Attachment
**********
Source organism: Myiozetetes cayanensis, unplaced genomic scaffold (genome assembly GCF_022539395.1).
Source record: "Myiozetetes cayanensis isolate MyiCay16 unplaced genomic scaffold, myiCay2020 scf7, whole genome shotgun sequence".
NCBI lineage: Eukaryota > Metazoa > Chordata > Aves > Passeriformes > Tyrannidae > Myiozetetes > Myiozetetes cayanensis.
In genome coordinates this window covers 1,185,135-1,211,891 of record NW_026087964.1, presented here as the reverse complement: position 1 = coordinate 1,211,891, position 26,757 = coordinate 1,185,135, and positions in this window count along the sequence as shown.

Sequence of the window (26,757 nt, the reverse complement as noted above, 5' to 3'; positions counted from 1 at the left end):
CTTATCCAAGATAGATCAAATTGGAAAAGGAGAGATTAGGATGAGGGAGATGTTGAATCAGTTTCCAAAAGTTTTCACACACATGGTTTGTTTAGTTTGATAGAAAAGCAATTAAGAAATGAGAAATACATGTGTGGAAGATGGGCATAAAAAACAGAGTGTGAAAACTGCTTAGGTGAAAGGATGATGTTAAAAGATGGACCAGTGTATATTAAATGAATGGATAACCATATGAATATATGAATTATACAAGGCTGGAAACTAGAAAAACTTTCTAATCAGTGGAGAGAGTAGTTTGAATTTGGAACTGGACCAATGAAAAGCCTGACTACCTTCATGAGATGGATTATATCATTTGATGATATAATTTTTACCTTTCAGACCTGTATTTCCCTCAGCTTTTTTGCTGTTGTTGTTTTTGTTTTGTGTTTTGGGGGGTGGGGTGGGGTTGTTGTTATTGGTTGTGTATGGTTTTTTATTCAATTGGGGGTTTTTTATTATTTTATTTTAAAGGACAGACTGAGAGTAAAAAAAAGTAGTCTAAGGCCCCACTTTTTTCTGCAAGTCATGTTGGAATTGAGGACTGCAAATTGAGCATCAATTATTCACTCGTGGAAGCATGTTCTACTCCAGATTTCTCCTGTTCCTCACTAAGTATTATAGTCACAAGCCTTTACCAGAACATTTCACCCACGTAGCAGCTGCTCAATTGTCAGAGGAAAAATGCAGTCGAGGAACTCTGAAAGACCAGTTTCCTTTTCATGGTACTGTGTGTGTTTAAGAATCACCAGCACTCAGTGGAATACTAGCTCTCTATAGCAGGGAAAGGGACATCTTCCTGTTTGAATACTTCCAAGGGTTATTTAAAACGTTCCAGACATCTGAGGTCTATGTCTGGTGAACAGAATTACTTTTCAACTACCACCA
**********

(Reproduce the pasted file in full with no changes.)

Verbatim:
Source organism: Myiozetetes cayanensis, unplaced genomic scaffold (genome assembly GCF_022539395.1).
Source record: "Myiozetetes cayanensis isolate MyiCay16 unplaced genomic scaffold, myiCay2020 scf7, whole genome shotgun sequence".
NCBI lineage: Eukaryota > Metazoa > Chordata > Aves > Passeriformes > Tyrannidae > Myiozetetes > Myiozetetes cayanensis.
In genome coordinates this window covers 1,185,135-1,211,891 of record NW_026087964.1, presented here as the reverse complement: position 1 = coordinate 1,211,891, position 26,757 = coordinate 1,185,135, and positions in this window count along the sequence as shown.

Sequence of the window (26,757 nt, the reverse complement as noted above, 5' to 3'; positions counted from 1 at the left end):
CTTATCCAAGATAGATCAAATTGGAAAAGGAGAGATTAGGATGAGGGAGATGTTGAATCAGTTTCCAAAAGTTTTCACACACATGGTTTGTTTAGTTTGATAGAAAAGCAATTAAGAAATGAGAAATACATGTGTGGAAGATGGGCATAAAAAACAGAGTGTGAAAACTGCTTAGGTGAAAGGATGATGTTAAAAGATGGACCAGTGTATATTAAATGAATGGATAACCATATGAATATATGAATTATACAAGGCTGGAAACTAGAAAAACTTTCTAATCAGTGGAGAGAGTAGTTTGAATTTGGAACTGGACCAATGAAAAGCCTGACTACCTTCATGAGATGGATTATATCATTTGATGATATAATTTTTACCTTTCAGACCTGTATTTCCCTCAGCTTTTTTGCTGTTGTTGTTTTTGTTTTGTGTTTTGGGGGGTGGGGTGGGGTTGTTGTTATTGGTTGTGTATGGTTTTTTATTCAATTGGGGGTTTTTTATTATTTTATTTTAAAGGACAGACTGAGAGTAAAAAAAAGTAGTCTAAGGCCCCACTTTTTTCTGCAAGTCATGTTGGAATTGAGGACTGCAAATTGAGCATCAATTATTCACTCGTGGAAGCATGTTCTACTCCAGATTTCTCCTGTTCCTCACTAAGTATTATAGTCACAAGCCTTTACCAGAACATTTCACCCACGTAGCAGCTGCTCAATTGTCAGAGGAAAAATGCAGTCGAGGAACTCTGAAAGACCAGTTTCCTTTTCATGGTACTGTGTGTGTTTAAGAATCACCAGCACTCAGTGGAATACTAGCTCTCTATAGCAGGGAAAGGGACATCTTCCTGTTTGAATACTTCCAAGGGTTATTTAAAACGTTCCAGACATCTGAGGTCTATGTCTGGTGAACAGAATTACTTTTCAACTACCACCA